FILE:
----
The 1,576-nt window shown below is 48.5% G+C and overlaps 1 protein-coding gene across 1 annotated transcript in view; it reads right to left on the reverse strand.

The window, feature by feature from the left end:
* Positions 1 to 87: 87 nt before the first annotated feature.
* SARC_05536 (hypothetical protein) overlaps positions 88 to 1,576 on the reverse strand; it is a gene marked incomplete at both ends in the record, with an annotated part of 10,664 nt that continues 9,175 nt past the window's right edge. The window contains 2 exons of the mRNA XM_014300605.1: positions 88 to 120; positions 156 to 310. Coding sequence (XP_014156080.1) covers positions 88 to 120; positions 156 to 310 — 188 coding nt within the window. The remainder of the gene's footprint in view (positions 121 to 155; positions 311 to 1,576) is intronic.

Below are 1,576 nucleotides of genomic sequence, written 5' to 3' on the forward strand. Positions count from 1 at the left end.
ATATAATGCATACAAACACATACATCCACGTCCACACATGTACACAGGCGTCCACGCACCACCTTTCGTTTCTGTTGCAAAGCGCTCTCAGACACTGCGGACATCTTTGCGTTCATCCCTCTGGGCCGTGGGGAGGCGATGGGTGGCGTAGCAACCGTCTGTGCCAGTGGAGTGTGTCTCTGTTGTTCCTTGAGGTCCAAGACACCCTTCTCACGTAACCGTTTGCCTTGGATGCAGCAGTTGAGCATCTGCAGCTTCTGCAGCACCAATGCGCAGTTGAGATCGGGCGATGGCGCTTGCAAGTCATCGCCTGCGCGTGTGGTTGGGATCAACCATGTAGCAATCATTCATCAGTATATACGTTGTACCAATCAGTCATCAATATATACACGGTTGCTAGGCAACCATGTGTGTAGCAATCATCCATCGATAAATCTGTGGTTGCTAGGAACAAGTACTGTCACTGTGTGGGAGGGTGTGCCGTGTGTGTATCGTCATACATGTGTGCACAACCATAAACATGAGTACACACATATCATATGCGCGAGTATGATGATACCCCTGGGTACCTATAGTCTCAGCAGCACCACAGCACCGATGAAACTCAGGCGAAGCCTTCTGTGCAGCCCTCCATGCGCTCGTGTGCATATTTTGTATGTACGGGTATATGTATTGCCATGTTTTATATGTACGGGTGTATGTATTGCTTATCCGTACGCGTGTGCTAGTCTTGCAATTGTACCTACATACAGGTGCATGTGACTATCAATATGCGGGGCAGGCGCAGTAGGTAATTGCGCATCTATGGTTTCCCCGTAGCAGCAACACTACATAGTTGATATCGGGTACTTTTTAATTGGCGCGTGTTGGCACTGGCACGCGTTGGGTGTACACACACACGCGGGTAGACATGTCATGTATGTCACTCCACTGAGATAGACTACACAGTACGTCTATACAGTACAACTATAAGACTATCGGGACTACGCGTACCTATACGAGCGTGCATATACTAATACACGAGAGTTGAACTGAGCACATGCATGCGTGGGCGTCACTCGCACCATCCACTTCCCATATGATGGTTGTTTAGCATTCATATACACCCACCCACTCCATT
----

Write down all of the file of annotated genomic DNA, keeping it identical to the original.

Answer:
The 1,576-nt window shown below is 48.5% G+C and overlaps 1 protein-coding gene across 1 annotated transcript in view; it reads right to left on the reverse strand.

The window, feature by feature from the left end:
* Positions 1 to 87: 87 nt before the first annotated feature.
* SARC_05536 (hypothetical protein) overlaps positions 88 to 1,576 on the reverse strand; it is a gene marked incomplete at both ends in the record, with an annotated part of 10,664 nt that continues 9,175 nt past the window's right edge. The window contains 2 exons of the mRNA XM_014300605.1: positions 88 to 120; positions 156 to 310. Coding sequence (XP_014156080.1) covers positions 88 to 120; positions 156 to 310 — 188 coding nt within the window. The remainder of the gene's footprint in view (positions 121 to 155; positions 311 to 1,576) is intronic.

Below are 1,576 nucleotides of genomic sequence, written 5' to 3' on the forward strand. Positions count from 1 at the left end.
ATATAATGCATACAAACACATACATCCACGTCCACACATGTACACAGGCGTCCACGCACCACCTTTCGTTTCTGTTGCAAAGCGCTCTCAGACACTGCGGACATCTTTGCGTTCATCCCTCTGGGCCGTGGGGAGGCGATGGGTGGCGTAGCAACCGTCTGTGCCAGTGGAGTGTGTCTCTGTTGTTCCTTGAGGTCCAAGACACCCTTCTCACGTAACCGTTTGCCTTGGATGCAGCAGTTGAGCATCTGCAGCTTCTGCAGCACCAATGCGCAGTTGAGATCGGGCGATGGCGCTTGCAAGTCATCGCCTGCGCGTGTGGTTGGGATCAACCATGTAGCAATCATTCATCAGTATATACGTTGTACCAATCAGTCATCAATATATACACGGTTGCTAGGCAACCATGTGTGTAGCAATCATCCATCGATAAATCTGTGGTTGCTAGGAACAAGTACTGTCACTGTGTGGGAGGGTGTGCCGTGTGTGTATCGTCATACATGTGTGCACAACCATAAACATGAGTACACACATATCATATGCGCGAGTATGATGATACCCCTGGGTACCTATAGTCTCAGCAGCACCACAGCACCGATGAAACTCAGGCGAAGCCTTCTGTGCAGCCCTCCATGCGCTCGTGTGCATATTTTGTATGTACGGGTATATGTATTGCCATGTTTTATATGTACGGGTGTATGTATTGCTTATCCGTACGCGTGTGCTAGTCTTGCAATTGTACCTACATACAGGTGCATGTGACTATCAATATGCGGGGCAGGCGCAGTAGGTAATTGCGCATCTATGGTTTCCCCGTAGCAGCAACACTACATAGTTGATATCGGGTACTTTTTAATTGGCGCGTGTTGGCACTGGCACGCGTTGGGTGTACACACACACGCGGGTAGACATGTCATGTATGTCACTCCACTGAGATAGACTACACAGTACGTCTATACAGTACAACTATAAGACTATCGGGACTACGCGTACCTATACGAGCGTGCATATACTAATACACGAGAGTTGAACTGAGCACATGCATGCGTGGGCGTCACTCGCACCATCCACTTCCCATATGATGGTTGTTTAGCATTCATATACACCCACCCACTCCATT